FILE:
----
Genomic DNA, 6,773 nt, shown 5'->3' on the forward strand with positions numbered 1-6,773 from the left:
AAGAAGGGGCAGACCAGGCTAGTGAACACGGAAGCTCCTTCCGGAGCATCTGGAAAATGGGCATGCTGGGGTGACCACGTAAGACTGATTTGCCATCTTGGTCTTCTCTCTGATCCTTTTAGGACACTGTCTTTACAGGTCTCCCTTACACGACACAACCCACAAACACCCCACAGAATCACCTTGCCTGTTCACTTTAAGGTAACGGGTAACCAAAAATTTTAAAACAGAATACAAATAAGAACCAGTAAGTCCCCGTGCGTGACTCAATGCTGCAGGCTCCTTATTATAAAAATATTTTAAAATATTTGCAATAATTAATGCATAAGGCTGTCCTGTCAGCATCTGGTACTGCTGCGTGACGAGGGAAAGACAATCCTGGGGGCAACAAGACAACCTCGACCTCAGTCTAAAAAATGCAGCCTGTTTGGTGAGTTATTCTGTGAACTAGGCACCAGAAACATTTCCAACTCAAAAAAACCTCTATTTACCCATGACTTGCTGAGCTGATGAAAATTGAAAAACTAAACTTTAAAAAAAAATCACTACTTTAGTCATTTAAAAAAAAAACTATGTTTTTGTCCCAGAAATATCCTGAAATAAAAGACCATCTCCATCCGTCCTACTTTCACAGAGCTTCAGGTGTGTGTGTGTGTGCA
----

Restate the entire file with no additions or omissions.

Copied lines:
Genomic DNA, 6,773 nt, shown 5'->3' on the forward strand with positions numbered 1-6,773 from the left:
AAGAAGGGGCAGACCAGGCTAGTGAACACGGAAGCTCCTTCCGGAGCATCTGGAAAATGGGCATGCTGGGGTGACCACGTAAGACTGATTTGCCATCTTGGTCTTCTCTCTGATCCTTTTAGGACACTGTCTTTACAGGTCTCCCTTACACGACACAACCCACAAACACCCCACAGAATCACCTTGCCTGTTCACTTTAAGGTAACGGGTAACCAAAAATTTTAAAACAGAATACAAATAAGAACCAGTAAGTCCCCGTGCGTGACTCAATGCTGCAGGCTCCTTATTATAAAAATATTTTAAAATATTTGCAATAATTAATGCATAAGGCTGTCCTGTCAGCATCTGGTACTGCTGCGTGACGAGGGAAAGACAATCCTGGGGGCAACAAGACAACCTCGACCTCAGTCTAAAAAATGCAGCCTGTTTGGTGAGTTATTCTGTGAACTAGGCACCAGAAACATTTCCAACTCAAAAAAACCTCTATTTACCCATGACTTGCTGAGCTGATGAAAATTGAAAAACTAAACTTTAAAAAAAAATCACTACTTTAGTCATTTAAAAAAAAAACTATGTTTTTGTCCCAGAAATATCCTGAAATAAAAGACCATCTCCATCCGTCCTACTTTCACAGAGCTTCAGGTGTGTGTGTGTGTGCA